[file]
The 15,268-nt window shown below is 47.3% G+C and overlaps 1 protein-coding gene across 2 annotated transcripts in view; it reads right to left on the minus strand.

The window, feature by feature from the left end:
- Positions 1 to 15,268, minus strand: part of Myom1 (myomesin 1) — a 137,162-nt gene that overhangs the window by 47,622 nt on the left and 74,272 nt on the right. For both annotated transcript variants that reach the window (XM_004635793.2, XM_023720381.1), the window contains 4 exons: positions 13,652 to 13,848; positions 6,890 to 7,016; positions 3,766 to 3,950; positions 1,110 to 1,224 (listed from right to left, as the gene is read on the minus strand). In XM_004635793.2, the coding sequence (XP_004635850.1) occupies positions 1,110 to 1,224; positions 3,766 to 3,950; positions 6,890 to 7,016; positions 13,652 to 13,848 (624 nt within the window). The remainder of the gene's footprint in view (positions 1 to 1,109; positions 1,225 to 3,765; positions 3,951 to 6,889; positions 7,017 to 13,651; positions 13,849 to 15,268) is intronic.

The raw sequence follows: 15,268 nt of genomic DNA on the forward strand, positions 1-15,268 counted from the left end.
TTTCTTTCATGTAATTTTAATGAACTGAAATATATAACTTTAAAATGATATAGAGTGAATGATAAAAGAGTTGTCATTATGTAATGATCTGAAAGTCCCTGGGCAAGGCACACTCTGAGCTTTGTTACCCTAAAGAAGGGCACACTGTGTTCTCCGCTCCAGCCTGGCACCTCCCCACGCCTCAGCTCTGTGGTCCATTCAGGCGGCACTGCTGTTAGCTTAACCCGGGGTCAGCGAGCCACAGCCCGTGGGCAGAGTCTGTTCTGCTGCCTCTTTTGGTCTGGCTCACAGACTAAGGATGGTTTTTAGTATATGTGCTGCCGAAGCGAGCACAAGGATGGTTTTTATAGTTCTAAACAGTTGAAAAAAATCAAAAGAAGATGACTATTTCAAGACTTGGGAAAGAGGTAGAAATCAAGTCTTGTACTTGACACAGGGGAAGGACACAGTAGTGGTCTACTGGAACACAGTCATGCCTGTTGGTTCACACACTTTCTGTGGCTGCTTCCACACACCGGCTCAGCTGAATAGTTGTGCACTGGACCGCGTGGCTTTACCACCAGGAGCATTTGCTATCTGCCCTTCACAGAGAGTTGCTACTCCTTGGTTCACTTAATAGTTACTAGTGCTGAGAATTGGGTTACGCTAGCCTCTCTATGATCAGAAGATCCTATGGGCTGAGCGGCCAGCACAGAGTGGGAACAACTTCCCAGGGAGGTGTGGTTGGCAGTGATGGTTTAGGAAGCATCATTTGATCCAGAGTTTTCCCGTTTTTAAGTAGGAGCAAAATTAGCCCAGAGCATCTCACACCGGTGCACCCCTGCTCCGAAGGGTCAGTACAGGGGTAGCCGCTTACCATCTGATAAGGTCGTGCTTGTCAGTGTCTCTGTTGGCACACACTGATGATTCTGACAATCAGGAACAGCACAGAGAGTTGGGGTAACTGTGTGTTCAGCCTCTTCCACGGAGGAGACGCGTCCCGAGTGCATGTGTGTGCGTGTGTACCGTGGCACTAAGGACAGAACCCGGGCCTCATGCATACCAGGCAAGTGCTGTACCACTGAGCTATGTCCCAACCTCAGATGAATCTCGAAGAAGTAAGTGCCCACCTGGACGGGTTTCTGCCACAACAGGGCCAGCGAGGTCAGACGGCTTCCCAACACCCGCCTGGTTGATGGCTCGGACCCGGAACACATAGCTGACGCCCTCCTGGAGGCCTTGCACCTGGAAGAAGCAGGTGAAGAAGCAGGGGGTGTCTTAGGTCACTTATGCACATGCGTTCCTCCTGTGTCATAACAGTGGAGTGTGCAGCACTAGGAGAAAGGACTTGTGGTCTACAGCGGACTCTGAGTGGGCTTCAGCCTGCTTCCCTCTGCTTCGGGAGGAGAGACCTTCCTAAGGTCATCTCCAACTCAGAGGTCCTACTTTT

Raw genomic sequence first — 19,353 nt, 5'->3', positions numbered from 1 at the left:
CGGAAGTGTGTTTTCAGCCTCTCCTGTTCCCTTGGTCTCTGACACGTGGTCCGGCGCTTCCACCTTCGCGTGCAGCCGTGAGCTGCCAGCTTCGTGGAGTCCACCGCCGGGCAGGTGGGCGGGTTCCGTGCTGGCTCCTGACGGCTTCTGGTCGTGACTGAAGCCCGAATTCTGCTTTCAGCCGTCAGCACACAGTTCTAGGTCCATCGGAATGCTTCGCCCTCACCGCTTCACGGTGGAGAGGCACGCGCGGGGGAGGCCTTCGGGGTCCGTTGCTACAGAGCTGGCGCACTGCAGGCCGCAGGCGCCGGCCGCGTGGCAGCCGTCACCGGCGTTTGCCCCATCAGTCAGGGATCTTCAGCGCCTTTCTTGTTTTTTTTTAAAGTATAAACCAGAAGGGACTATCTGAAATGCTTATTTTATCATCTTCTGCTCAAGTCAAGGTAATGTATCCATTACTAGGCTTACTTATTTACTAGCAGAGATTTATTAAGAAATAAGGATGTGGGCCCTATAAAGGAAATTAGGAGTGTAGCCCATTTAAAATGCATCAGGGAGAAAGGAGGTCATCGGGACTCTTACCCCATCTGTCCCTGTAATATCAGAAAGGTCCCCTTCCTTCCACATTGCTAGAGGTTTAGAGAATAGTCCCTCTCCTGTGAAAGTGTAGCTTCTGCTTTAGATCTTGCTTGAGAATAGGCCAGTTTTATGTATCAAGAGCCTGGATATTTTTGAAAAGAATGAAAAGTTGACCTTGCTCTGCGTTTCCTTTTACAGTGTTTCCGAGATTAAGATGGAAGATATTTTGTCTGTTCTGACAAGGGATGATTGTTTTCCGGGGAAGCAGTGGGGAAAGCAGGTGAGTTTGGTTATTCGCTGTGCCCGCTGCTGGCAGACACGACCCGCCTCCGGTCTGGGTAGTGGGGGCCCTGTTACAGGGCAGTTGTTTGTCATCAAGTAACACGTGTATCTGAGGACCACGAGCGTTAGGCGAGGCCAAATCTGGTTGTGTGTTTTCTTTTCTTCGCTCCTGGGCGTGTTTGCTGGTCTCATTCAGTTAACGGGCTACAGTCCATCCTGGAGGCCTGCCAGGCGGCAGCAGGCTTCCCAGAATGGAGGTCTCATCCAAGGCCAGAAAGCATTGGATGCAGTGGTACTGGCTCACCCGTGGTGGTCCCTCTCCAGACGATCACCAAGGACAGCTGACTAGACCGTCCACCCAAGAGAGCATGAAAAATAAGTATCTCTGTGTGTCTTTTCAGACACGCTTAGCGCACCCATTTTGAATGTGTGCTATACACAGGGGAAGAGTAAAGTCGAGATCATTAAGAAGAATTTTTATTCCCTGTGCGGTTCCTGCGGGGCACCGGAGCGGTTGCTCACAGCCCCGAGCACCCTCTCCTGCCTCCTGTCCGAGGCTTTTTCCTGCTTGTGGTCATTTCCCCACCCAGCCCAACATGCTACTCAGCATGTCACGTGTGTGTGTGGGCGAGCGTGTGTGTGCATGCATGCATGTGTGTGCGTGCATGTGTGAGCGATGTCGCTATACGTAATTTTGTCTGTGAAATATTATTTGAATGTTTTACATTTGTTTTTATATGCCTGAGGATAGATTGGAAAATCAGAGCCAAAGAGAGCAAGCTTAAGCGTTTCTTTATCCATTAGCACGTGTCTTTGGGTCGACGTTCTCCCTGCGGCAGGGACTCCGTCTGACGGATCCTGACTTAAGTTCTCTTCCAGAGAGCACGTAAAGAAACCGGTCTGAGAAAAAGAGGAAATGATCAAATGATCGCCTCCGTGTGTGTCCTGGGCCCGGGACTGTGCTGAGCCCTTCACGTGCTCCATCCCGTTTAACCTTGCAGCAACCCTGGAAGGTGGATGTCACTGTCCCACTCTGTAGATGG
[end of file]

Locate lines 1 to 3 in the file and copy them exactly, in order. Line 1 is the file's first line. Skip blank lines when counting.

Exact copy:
The 15,268-nt window shown below is 47.3% G+C and overlaps 1 protein-coding gene across 2 annotated transcripts in view; it reads right to left on the minus strand.

The window, feature by feature from the left end:
- Positions 1 to 15,268, minus strand: part of Myom1 (myomesin 1) — a 137,162-nt gene that overhangs the window by 47,622 nt on the left and 74,272 nt on the right. For both annotated transcript variants that reach the window (XM_004635793.2, XM_023720381.1), the window contains 4 exons: positions 13,652 to 13,848; positions 6,890 to 7,016; positions 3,766 to 3,950; positions 1,110 to 1,224 (listed from right to left, as the gene is read on the minus strand). In XM_004635793.2, the coding sequence (XP_004635850.1) occupies positions 1,110 to 1,224; positions 3,766 to 3,950; positions 6,890 to 7,016; positions 13,652 to 13,848 (624 nt within the window). The remainder of the gene's footprint in view (positions 1 to 1,109; positions 1,225 to 3,765; positions 3,951 to 6,889; positions 7,017 to 13,651; positions 13,849 to 15,268) is intronic.